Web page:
Photoshopping Childhood

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I recently bought one of those online group coupons for a portrait sitting of my boys. I am horrible about getting their pictures taken and decided it would be a good opportunity for me to get motivated on the cheap. Of course, I sat on my can for too long and it had almost expired when I finally set my appointment. But, don’t fear! I was a good mom, got it set and even ironed their clothes.

The morning of our appointment I was getting ready and appreciating how well my boys were playing together in their room. They were laughing and no one screamed, cried or pulled out a light saber. It was a good morning. Our appointment was in 45 minutes and I was just finishing up when my older boy walked in and asked if I wanted to see his cat. “Sure!” I responded. That was when my younger son glided happily in with a perfectly drawn kitty face on him. Whiskers and all. “Emmett,” I asked slowly, “…did you use the permanent markers for that?” His smile began to fade. “Uh…I think maybe,” he squeaked.

I began to laugh hysterically. It was ill-timed and chaotic but it was also pretty hilarious. I knew that it was too late to reschedule because my coupon was nearly expired and we had trouble finding an appointment as it was. In the end, I was able to get the marker off of Nate’s face after calling my sister-in-law and trying her hairspray suggestion. Her other suggestion, though, surprised me. “They can just Photoshop that stuff out now if you can’t get it off.”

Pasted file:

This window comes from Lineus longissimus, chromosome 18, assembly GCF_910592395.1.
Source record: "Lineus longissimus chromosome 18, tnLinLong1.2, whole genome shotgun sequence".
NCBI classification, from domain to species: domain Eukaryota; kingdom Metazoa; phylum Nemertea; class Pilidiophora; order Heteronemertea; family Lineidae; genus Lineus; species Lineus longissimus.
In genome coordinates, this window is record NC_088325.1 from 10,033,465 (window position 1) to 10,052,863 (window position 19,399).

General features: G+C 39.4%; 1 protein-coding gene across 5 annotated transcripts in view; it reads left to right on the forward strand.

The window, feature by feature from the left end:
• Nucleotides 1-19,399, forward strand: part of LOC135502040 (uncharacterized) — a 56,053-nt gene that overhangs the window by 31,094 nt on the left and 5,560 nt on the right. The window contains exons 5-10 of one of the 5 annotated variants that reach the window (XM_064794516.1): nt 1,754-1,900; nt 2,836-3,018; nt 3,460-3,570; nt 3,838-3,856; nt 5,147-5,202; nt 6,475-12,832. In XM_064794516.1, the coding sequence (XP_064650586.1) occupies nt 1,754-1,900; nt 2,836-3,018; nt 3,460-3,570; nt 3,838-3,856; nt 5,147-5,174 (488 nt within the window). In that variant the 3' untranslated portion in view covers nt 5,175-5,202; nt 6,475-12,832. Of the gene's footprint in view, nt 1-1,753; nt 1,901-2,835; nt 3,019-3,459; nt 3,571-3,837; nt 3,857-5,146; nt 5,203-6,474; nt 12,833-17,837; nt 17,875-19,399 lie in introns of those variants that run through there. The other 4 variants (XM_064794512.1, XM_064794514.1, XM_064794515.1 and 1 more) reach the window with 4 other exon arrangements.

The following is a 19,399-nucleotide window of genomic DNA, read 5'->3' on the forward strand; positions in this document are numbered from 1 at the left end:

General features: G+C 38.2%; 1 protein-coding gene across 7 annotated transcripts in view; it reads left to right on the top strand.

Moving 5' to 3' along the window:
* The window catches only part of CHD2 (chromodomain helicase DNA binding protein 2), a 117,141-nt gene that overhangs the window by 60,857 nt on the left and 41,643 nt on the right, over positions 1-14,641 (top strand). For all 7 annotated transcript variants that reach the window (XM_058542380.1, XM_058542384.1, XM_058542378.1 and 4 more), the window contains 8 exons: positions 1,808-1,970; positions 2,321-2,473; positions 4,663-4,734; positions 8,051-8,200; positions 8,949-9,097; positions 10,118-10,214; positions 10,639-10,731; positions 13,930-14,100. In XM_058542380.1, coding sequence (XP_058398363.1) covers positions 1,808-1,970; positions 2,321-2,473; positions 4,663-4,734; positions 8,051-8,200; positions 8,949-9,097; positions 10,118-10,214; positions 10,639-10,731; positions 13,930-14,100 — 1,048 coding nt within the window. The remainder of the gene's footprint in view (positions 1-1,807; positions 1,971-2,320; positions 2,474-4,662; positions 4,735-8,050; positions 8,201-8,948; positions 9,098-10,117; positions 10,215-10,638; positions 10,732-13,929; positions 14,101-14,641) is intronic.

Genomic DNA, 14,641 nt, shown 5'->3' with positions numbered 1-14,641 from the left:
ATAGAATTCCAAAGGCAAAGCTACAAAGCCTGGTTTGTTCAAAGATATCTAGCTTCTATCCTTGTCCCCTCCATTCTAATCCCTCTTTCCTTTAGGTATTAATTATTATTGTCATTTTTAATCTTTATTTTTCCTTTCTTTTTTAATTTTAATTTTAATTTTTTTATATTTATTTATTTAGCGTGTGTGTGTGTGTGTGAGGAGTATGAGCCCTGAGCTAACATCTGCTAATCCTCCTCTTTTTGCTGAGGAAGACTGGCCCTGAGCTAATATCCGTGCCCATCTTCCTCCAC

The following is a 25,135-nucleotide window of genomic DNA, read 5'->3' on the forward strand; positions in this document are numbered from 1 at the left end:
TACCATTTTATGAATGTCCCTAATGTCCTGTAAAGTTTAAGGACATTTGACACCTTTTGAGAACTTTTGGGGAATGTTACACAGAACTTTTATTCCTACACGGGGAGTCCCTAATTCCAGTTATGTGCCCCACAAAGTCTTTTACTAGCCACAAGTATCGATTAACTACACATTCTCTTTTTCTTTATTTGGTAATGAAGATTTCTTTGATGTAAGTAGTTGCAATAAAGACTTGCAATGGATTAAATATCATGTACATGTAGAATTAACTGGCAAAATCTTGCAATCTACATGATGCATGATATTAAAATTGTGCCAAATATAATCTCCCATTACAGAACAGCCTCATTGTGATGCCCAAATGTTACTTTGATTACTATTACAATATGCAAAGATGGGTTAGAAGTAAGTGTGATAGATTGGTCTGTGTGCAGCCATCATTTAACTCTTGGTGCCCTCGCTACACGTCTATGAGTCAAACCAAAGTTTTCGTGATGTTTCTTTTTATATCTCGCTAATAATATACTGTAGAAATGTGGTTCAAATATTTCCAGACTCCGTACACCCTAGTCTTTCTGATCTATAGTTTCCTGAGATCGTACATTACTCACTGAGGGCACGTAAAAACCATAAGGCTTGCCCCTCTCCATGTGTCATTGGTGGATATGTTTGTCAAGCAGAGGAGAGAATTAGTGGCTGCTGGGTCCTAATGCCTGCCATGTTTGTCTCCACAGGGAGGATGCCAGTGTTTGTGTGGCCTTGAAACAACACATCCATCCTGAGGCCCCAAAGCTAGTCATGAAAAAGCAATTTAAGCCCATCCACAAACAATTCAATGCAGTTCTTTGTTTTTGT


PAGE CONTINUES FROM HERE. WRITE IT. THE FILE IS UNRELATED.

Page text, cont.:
I had no idea! Of course, I’m aware that Photoshop exists but I never realized it was used on a regular basis for stuff like this. My childhood was different. One of my parents’ favorite school pictures of me is a preschool one where I am showing off a huge rug burn all the way down my nose. I have no memory of it but evidently my older brother had dragged me across the floor for a while and left a nice reminder of it on my face. It is ugly and funny looking but it is also hilarious and captures a memory. Not a perfect photo, but a great photo. There’s a difference.

Now, it seems, we won’t even allow those moments to be captured. In our quest for perfect kids, we only want beautiful snapshots of their lives. We won’t even allow ourselves to remember the imperfections. No zits allowed. We can say it’s for them and that might be true for kids who are older but for the younger ones, it’s more about us than them. We can’t allow them to seem imperfect because that would mean that we aren’t perfect either.

This all seems well and good on paper but my resolution was put to the test last week when my 7-year-old got a huge scratch above his eye two days before picture day. He was worried about it and pretty upset about the picture looking ugly. I looked at his form as I wrote the check and saw a way out. There was a box you could check if you wanted to pay extra for Photoshopping. I eyed it for a long time and then I left it blank. Instead, I called my mom and asked her if she could bring my old preschool photo with them when they visit next week. I want my son to see it and we can laugh together. After all, childhood isn’t always supposed to be perfect but it is pretty great.

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